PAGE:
SIMBAD references

2017ApJ...837..163R - Astrophys. J., 837, 163-163 (2017/March-2)

Protoplanetary disks as (possibly) viscous disks.


Abstract (from CDS):

Protoplanetary disks are believed to evolve on megayear timescales in a diffusive (viscous) manner as a result of angular momentum transport driven by internal stresses. Here we use a sample of 26 protoplanetary disks resolved by ALMA with measured (dust-based) masses and stellar accretion rates to derive the dimensionless α-viscosity values for individual objects, with the goal of constraining the angular momentum transport mechanism. We find that the inferred values of α do not cluster around a single value, but instead have a broad distribution extending from 10–4 to 0.04. Moreover, they correlate with neither the global disk parameters (mass, size, surface density) nor the stellar characteristics (mass, luminosity, radius). However, we do find a strong linear correlation between α and the central mass accretion rate {dot}M. This correlation is unlikely to result from the direct physical effect of {dot}M on internal stress on global scales. Instead, we suggest that it is caused by the decoupling of stellar {dot}M from the global disk characteristics in one of the following ways: (1) The behavior (and range) of α is controlled by a yet-unidentified parameter (e.g., ionization fraction, magnetic field strength, or geometry), ultimately driving the variation of {dot}M. (2) The central {dot}M is decoupled from the global accretion rate as a result of an instability, or mass accumulation (or loss in a wind or planetary accretion) in the inner disk. (3) Perhaps the most intriguing possibility is that angular momentum in protoplanetary disks is transported nonviscously, e.g., via magnetohydrodynamic winds or spiral density waves.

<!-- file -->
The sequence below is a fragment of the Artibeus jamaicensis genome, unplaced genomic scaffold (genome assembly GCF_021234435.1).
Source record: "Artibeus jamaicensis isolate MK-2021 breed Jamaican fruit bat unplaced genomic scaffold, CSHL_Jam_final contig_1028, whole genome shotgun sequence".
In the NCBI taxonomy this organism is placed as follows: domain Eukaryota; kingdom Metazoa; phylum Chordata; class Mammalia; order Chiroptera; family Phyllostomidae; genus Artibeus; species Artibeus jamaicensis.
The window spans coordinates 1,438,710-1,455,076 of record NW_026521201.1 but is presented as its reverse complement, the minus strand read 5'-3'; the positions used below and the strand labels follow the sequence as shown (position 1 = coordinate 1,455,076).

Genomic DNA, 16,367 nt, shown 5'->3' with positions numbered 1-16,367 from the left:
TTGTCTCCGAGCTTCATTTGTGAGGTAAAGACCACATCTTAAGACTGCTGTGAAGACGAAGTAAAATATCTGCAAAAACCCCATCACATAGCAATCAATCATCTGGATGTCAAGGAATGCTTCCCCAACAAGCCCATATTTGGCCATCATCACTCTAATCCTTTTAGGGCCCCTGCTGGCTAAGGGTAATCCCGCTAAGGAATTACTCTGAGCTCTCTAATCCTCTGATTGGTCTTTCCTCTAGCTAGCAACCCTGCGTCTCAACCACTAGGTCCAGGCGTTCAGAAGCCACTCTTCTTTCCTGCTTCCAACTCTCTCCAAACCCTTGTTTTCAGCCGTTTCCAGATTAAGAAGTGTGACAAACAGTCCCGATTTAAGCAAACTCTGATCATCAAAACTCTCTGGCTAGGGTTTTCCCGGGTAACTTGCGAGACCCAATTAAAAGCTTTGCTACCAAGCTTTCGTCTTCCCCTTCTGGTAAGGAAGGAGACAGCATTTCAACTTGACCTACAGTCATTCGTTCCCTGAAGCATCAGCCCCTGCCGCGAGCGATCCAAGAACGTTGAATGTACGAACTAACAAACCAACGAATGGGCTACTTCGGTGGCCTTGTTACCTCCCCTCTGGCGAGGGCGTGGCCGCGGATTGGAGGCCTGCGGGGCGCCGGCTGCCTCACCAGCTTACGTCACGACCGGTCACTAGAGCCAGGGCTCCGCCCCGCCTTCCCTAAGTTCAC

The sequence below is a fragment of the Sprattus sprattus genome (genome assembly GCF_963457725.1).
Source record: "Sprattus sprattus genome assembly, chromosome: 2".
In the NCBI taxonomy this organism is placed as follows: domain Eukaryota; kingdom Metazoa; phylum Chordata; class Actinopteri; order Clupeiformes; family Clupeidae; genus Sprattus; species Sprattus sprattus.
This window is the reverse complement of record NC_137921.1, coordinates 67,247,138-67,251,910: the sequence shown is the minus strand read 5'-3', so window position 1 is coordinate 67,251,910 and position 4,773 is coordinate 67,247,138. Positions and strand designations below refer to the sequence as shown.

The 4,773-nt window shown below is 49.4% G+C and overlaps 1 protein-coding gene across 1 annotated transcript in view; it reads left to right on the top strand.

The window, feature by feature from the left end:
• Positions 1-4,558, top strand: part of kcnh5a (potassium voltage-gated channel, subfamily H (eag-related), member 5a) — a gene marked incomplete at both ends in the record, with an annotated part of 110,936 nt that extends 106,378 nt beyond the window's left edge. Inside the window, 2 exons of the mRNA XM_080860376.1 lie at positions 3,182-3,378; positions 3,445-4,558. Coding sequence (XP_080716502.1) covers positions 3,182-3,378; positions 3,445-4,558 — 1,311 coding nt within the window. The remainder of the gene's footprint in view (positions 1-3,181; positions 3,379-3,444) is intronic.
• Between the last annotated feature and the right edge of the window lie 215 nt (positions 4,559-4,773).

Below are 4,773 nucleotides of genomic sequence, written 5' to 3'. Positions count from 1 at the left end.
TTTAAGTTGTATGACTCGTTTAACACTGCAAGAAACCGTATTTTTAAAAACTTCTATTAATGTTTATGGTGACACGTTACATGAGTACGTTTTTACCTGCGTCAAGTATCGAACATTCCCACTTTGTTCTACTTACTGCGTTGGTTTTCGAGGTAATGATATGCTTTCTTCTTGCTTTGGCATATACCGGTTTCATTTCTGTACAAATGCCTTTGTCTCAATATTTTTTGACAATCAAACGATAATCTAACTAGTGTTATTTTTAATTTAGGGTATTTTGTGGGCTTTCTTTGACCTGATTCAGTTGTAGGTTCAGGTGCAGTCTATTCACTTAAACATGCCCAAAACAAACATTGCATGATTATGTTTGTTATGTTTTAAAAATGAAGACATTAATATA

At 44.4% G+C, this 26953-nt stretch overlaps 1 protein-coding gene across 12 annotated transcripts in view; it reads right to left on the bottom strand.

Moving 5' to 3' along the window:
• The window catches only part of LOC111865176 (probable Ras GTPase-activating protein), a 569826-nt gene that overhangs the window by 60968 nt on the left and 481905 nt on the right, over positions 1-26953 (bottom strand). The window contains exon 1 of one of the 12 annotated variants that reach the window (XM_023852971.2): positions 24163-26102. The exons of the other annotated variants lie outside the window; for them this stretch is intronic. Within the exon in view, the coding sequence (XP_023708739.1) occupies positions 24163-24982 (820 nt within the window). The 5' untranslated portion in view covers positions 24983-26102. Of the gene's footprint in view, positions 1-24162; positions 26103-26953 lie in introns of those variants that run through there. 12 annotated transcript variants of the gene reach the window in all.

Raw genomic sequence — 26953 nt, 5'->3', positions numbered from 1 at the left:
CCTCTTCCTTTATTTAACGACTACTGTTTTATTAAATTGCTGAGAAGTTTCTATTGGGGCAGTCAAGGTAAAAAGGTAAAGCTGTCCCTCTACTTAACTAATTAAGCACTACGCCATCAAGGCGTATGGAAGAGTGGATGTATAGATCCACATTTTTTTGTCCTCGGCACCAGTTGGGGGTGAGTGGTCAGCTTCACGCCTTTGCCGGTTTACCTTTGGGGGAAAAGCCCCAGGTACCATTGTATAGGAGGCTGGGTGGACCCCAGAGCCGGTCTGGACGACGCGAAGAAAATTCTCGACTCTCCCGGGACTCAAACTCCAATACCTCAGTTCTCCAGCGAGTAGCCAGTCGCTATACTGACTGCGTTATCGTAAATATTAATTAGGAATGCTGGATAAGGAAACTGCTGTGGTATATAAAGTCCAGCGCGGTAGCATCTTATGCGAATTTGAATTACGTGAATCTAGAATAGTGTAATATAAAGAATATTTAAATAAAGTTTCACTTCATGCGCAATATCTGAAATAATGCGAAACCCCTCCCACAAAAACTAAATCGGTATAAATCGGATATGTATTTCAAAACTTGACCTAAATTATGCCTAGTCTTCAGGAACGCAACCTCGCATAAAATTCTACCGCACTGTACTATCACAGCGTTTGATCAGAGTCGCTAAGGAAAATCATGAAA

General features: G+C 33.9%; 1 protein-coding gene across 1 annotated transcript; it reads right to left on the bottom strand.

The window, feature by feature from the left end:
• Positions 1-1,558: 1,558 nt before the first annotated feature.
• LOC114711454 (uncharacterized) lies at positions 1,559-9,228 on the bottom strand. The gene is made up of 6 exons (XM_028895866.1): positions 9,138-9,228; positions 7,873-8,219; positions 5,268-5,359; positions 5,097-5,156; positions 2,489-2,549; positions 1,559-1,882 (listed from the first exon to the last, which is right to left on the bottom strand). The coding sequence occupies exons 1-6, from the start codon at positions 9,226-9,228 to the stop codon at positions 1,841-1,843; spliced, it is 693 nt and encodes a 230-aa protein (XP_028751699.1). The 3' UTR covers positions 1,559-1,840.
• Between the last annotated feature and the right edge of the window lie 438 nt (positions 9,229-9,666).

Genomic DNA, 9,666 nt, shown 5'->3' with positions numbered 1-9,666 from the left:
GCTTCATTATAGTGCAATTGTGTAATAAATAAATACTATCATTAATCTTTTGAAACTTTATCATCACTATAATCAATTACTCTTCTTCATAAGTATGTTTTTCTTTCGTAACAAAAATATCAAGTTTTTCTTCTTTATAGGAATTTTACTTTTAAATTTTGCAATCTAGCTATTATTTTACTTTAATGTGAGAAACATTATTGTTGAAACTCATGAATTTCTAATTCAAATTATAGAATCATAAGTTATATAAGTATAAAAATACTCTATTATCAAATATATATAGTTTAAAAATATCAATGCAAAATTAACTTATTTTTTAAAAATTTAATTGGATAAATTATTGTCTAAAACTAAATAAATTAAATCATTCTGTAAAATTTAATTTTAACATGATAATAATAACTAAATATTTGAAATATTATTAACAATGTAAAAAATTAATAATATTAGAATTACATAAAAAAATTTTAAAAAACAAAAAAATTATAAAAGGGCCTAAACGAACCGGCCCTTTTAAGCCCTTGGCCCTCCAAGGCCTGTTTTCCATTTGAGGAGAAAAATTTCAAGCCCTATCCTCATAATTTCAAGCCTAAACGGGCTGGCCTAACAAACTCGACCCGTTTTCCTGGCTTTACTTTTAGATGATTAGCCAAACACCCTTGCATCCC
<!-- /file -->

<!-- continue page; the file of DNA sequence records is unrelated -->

Abstract Copyright: © 2017. The American Astronomical Society. All rights reserved.

Journal keyword(s): accretion, accretion disks - planets and satellites: formation - protoplanetary disks - protoplanetary disks

Simbad objects: 32

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